In the world of selfies and self-promotion, you are going to need to be savvy with your social platforms. Instagram, Twitter, Facebook, are all great platforms to use as an ambassador or athlete of a brand. They are going to require that you have at least one of the platforms I just mentioned. And if you only have one, it better be slammed with followers. But in the same breath, if you’re a fake and paid for followers and of the 100k followers, you have only three engage you every day with a like or share/retweet, that isn’t going to impress any brands out there wanting to work with you. Product placement and brand plugs are going to be required, but you need to think outside the box when posting as to not look like a total sellout to your followers. There’s nothing worse than looking at or reading a blatant post that gives the followers the feeling that you were just compensated for the shameless promotion.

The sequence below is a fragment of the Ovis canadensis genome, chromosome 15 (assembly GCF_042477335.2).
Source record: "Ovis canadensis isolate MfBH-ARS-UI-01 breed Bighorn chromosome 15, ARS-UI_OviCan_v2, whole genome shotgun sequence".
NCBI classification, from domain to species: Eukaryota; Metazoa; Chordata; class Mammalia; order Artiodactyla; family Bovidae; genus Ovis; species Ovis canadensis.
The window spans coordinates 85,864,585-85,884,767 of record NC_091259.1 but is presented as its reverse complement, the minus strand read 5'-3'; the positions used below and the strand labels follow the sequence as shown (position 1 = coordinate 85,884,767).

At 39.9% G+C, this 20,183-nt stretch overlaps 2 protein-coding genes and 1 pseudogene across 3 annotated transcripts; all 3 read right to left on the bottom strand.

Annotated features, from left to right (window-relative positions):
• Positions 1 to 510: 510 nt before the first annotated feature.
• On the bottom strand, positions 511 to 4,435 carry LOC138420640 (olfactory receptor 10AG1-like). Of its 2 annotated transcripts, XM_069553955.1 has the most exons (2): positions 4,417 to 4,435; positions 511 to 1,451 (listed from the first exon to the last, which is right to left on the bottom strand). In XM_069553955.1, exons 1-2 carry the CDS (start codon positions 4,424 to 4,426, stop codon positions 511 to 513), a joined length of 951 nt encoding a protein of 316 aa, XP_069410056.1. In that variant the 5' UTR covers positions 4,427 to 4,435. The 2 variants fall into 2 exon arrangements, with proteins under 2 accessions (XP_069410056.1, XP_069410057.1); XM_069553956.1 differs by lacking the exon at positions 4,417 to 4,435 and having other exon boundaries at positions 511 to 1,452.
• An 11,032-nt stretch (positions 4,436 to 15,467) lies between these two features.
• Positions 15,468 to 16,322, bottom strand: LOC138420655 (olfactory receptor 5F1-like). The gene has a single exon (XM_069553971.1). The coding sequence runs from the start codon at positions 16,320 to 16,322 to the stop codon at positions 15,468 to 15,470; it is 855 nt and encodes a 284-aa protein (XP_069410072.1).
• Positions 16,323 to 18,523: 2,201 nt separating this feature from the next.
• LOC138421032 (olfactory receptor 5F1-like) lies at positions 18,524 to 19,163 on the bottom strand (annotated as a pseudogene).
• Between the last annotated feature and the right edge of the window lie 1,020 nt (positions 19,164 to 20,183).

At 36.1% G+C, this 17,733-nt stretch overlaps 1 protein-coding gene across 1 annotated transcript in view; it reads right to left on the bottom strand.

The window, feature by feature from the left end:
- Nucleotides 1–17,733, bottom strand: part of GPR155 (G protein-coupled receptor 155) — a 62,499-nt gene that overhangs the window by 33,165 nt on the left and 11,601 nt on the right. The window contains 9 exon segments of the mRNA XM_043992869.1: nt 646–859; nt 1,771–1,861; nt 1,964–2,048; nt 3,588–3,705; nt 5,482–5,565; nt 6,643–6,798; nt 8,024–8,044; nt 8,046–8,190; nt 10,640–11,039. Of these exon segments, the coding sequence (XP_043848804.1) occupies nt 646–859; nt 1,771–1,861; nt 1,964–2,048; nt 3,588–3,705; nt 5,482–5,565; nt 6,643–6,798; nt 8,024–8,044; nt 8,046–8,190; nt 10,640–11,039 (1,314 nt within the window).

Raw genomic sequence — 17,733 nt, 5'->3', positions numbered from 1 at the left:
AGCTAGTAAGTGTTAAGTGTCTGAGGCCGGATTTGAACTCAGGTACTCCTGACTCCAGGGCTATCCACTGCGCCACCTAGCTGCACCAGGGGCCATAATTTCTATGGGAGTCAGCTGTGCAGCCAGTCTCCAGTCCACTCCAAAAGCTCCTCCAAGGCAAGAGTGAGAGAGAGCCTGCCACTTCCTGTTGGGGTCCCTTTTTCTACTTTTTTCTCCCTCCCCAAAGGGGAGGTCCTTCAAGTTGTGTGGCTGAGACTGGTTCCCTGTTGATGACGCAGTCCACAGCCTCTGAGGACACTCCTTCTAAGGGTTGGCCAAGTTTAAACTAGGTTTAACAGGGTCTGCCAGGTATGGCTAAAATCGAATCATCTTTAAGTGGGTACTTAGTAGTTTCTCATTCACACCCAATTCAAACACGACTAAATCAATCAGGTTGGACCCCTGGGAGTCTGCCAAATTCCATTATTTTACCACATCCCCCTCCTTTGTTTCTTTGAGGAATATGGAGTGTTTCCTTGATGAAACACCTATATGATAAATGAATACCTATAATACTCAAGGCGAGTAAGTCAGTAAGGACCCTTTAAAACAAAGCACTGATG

Social media can help make or break your career in the industry. If you sign on with a brand as an athlete or ambassador and you swear like a sailor on your social media (or in person) or post about sensitive topics, that’s most definitely going to be your one-way ticket back to finding a new brand to work with. Brands like to maintain good status with all demographics and by your potentially stupid remark, it could make the brand look really bad.

5. Welcome aboard!